October 12, 2006

When will my home cost me an ARM and a leg?

I’m a visual person. If you tell me Earth is round, let me see a big blue globe of the world. Now many folks that make the rounds around the housing blog circuit always see the following post “what about those massive ARMs and subprime loans resetting.” But in reality they have no idea of the magnitude of the adjustment. Some figures are thrown out there normally ranging between 500 billion and 2 trillion dollars. But what are the real numbers behind the adjustments and given that not all mortgages are created equal, what are the percentages per category. This brings us to the very enlightening chart below:



As you can see, 2006 and 2007 will be peak years in terms of subprime and jumbo loans. Given that many of these loans have prepayment penalties many folks will not be able to refinance given the limitation inherent in the loans. The reason we have not seen the impact of the current ARM resets is that the real estate market has been hot. So hot in fact that even with a prepayment penalty many were able to cash out or even sell homes before facing the piper. This circular system keeps working until appreciation stops. Not only that, rates are much higher than they were in 2004. Keep in mind that most ARMs and interest only loans are pegged to short-term rates such as the LIBOR. Basically they go in tandem with the feds short-term rates.

This is important because another argument you will hear is the fact that the 30 year rate is trending down. Now, this is another important issue to consider. Why would 70 percent of California use interest only, ARMs, or option only mortgagees this last year if rates were so attractive? Because they cannot afford the homes! This party is now over as is demonstrated by the massive decrease via our canary in the mine, San Diego:

http://www.signonsandiego.com/news/business/20061011-1231-bn11homes.html

The drop is 4.5 percent year over year and DOUBLE of the 2.2 percent loss we had in August of 2006. Leverage is a beautiful thing, like looking at a reddish sunset over the desert. When things are going good, you can get wealthy very quick. When things go down however, leverage works just as fast in the opposite direction. By looking at the above chart, we have yet to see what will happen when appreciation takes a quick exit on the 405 to depreciation, inventory numbers explode, and rate resets happen to many unsuspecting homeowners. I believe many of these homeowners assume they’ll be able to sell their home believing 20 percent year over year increase are cemented into the equation. Even if the market stays flat, where will they come up with the average 6 percent commission to market and sell the home? This question will be answered next year and hopefully it’ll only cost one ARM and no leg.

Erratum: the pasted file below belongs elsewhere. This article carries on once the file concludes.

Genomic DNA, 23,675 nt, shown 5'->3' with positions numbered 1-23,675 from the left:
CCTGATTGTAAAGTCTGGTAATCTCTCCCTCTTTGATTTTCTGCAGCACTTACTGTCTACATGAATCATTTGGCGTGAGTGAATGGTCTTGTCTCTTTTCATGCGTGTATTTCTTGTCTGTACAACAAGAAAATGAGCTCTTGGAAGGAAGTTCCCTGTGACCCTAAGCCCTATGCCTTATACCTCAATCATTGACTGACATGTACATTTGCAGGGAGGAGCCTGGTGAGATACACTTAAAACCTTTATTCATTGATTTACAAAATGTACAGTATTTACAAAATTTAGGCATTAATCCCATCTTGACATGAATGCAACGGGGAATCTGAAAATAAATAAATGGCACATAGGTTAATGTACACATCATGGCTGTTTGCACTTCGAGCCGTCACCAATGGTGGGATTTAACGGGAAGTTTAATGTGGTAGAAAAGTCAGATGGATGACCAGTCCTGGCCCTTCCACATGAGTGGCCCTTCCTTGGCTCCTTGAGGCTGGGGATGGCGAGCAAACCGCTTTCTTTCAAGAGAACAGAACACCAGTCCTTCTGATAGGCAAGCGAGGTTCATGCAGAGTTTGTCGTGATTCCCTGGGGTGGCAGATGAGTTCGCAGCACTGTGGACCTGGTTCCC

3 Comments:

Caroline said...

do you follow primarily the California housing market?

good info there, it makes me glad I got a 30 year! Out here (Boulder area) ARM rates are already worse than 30 years, or at least in our case. I never really put two and two together about the interest rate...if you need to get out of it after 5 or 7 years or what not, it's obviously easier to do when the market isn't crap like it is now (for us.) I imagine a lot of people are going to be "up in ARMS" and unable to get out of their mortgages. Does this mean an increase in foreclosures and eventuall enough of those to bring out the buyers again? I don't know, I'm just speculating. I'm sure there are about a million other factors going into it.

Dr Housing Bubble said...

Thanks for the post Caroline. I mostly follow California, in particular Southern California, because that is where I have some expertise. However the first rule anyone learns about real estate is that prices are all about location, location, and location. Yet for the first time since the Great Depression we have seen median prices decrease year over year. And a question everyone should be asking is why would prices drop if we are supposedly in a booming economy? Hmmmm.

You are in great shape with a fixed rate. Colorado is a beautiful state and so is the Boulder area. I visited many years ago on a family trip and loved the city. But it does seem that there is speculation in Colorado as well. If anything, speculation has occurred in most metropolitan areas of the U.S. especially in coastal regions. Not sure how all of this goes but sure is interesting following the trend right?

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